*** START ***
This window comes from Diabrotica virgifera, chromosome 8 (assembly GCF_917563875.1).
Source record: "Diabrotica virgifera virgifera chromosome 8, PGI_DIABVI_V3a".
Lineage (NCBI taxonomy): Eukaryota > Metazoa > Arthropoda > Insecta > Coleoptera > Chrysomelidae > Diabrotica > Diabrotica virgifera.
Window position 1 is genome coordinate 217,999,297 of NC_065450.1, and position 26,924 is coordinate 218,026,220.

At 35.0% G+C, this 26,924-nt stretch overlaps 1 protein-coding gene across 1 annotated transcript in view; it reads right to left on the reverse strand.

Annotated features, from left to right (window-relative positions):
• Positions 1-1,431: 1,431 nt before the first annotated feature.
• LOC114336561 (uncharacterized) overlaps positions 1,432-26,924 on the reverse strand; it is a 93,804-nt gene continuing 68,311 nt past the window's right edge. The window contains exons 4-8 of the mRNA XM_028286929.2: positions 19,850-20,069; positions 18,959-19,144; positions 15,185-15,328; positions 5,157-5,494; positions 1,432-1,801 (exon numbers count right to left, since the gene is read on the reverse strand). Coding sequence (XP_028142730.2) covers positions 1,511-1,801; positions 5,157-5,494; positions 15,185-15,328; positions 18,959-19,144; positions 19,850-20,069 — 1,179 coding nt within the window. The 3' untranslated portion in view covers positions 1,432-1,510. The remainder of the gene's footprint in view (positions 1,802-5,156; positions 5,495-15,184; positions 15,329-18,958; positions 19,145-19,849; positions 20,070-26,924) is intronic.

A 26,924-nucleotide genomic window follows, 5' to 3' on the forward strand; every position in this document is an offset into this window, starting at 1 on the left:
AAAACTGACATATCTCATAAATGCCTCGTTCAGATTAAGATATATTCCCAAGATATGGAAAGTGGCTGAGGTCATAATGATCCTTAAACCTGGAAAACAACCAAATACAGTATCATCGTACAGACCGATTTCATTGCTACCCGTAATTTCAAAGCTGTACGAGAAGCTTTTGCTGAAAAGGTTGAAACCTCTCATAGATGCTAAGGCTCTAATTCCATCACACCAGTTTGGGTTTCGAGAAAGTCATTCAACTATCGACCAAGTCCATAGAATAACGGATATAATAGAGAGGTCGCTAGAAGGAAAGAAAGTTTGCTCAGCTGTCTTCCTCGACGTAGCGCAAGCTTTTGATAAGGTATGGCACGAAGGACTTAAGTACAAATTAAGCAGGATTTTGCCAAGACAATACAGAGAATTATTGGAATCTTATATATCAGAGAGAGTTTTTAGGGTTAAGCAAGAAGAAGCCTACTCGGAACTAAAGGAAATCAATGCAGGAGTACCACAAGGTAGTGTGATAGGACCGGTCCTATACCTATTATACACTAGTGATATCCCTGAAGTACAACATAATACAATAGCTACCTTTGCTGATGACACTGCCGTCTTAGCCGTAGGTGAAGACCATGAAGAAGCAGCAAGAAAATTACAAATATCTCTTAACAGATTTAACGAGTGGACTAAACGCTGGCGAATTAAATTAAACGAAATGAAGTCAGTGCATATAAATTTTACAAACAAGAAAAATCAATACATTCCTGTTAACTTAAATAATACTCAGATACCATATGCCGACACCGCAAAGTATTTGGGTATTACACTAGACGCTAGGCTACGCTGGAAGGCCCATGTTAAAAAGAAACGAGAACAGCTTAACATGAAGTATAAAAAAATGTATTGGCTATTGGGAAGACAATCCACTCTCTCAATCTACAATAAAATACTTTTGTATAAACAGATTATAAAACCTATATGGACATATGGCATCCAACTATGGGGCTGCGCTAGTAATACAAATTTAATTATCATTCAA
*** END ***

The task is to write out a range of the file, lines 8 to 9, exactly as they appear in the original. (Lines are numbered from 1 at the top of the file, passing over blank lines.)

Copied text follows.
• LOC114336561 (uncharacterized) overlaps positions 1,432-26,924 on the reverse strand; it is a 93,804-nt gene continuing 68,311 nt past the window's right edge. The window contains exons 4-8 of the mRNA XM_028286929.2: positions 19,850-20,069; positions 18,959-19,144; positions 15,185-15,328; positions 5,157-5,494; positions 1,432-1,801 (exon numbers count right to left, since the gene is read on the reverse strand). Coding sequence (XP_028142730.2) covers positions 1,511-1,801; positions 5,157-5,494; positions 15,185-15,328; positions 18,959-19,144; positions 19,850-20,069 — 1,179 coding nt within the window. The 3' untranslated portion in view covers positions 1,432-1,510. The remainder of the gene's footprint in view (positions 1,802-5,156; positions 5,495-15,184; positions 15,329-18,958; positions 19,145-19,849; positions 20,070-26,924) is intronic.

A 26,924-nucleotide genomic window follows, 5' to 3' on the forward strand; every position in this document is an offset into this window, starting at 1 on the left: